A draft Bill, the Human Tissue and Embryos Bill, was scrutinised by a joint committee of both Houses of the UK Parliament. The Bill includes provision for research into different types of embryos, and proposes changes to definitions of legal parenthood for cases involving assisted reproduction.
New technologies, especially in relation to the creation of embryos from donor cells, have since come into existence and the present Bill deals with some of them and with the creation of inter-species embryos which the Bill terms “admixed embryos”.
The Bill provides for the mixing of human and animal genes, for the creation of embryos for spare parts for other siblings, for cybrids and chimerae, and for the creation of embryos for same-sex couples without any requirement for a father.
Lord Patel and Lord Walton moved two amendments relating to consent for the provision of human tissue for research in the course of the Report Stage legislative debate in the House of Lords.
The first amendment concerned human tissue that,either, had in the past been donated for research, or that could not be traced to the donor and for which no express consent had been given either for or against its use in the creation of human or inter-species embryos.
The amendment proposed that the law should be changed to permit the use of tissue donated for research on these bases to create human and human-animal inter-species embryos for research.
The second amendment proposed that it should be possible for children’s tissue to be given for the creation of human and human-animal embryos for research with only the consent of their parents.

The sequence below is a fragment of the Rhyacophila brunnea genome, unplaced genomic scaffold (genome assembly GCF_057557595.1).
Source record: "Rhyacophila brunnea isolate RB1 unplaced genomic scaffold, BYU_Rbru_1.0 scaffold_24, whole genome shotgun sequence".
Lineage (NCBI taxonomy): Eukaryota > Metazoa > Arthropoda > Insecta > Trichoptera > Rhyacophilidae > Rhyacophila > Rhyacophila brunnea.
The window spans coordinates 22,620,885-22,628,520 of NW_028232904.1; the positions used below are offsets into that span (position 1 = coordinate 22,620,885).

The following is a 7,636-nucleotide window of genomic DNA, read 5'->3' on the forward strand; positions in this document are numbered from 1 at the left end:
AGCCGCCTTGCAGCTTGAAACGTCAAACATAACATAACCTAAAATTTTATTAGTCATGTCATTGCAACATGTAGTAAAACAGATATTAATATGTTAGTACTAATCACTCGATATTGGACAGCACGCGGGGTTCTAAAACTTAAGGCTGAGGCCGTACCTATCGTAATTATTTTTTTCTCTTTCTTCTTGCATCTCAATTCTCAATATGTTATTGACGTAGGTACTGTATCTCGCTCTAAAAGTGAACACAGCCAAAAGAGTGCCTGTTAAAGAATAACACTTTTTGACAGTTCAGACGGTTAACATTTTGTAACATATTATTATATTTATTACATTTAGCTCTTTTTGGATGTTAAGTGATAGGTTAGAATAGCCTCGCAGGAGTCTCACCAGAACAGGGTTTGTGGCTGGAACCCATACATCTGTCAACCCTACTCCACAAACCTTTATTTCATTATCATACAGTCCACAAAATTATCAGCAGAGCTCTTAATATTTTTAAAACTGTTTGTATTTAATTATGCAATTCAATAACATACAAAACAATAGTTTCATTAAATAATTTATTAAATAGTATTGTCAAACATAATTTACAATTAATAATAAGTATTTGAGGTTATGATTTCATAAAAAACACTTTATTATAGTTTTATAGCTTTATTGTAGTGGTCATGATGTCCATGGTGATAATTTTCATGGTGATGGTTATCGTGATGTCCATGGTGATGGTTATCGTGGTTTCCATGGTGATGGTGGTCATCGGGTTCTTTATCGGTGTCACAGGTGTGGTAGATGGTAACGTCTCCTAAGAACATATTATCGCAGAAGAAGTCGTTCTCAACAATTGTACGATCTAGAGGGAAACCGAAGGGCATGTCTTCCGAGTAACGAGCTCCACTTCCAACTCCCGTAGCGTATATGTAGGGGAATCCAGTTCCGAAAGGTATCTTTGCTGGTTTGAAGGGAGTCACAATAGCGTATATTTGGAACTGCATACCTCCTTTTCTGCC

These were termed, respectively, “presumed consent” and “substitute consent”.
The argument behind the amendments was that they were needed in order to facilitate research into serious diseases and that the continued ban upon such tissue use (save with the donor’s consent or for his or her own therapeutic benefit) would unduly hamper scientific research.
Initially, Baroness Royall, for the government, took the view that the amendments were potentially incompatible with the HRA and the Convention.
Patel and Walton responded robustly and the government later altered its position, and Lord Darzi, in an letter to peers, conceded a “compelling case” for removing some of the consent restrictions and agreed that such a case provided a proper exception to any potential incompatibility with the Convention.
There was little discussion in the Commons debates and Schedule 3 of the Bill contained the provisions of presumed and substituted consent as envisaged by the amendments.
These now provide, in contradistinction to the provisions in the 1990 Act, for the use of cells for the creation of “admixed embryos” if:
(1) The donor of stored material is dead (or is reasonably believed so to be); or
He is not dead but cannot be traced or identified; or
(2) A prospective donor is not legally competent to consent (either because a child or because mentally or physically incapacitated).
In addition, Schedule 7 is amended to allow an amendment to earlier legislation to the effect that research will not be regarded as intrusive to the extent that it consists in the use of a person’s human cells to bring about the creation in vitro of an embryo or human admixed embryo.
This is the direction that a society begins to take when it no longer draws any distinction between humans and animals, when it no longer recognises the uniqueness of man and his creation in the image of God and in the existence of free will, right and wrong and the human spirit or soul.
It marks the return to the long, dark road down the tunnel of dehumanisation, degradation and – after many foul vicissitudes – death.
We must work to save ourselves from a return to the darkness and pray, pray, pray for protection from what Winston Churchill once rightly called:
“the abyss of a new Dark Age made more protracted still by the lights of a perverted science”.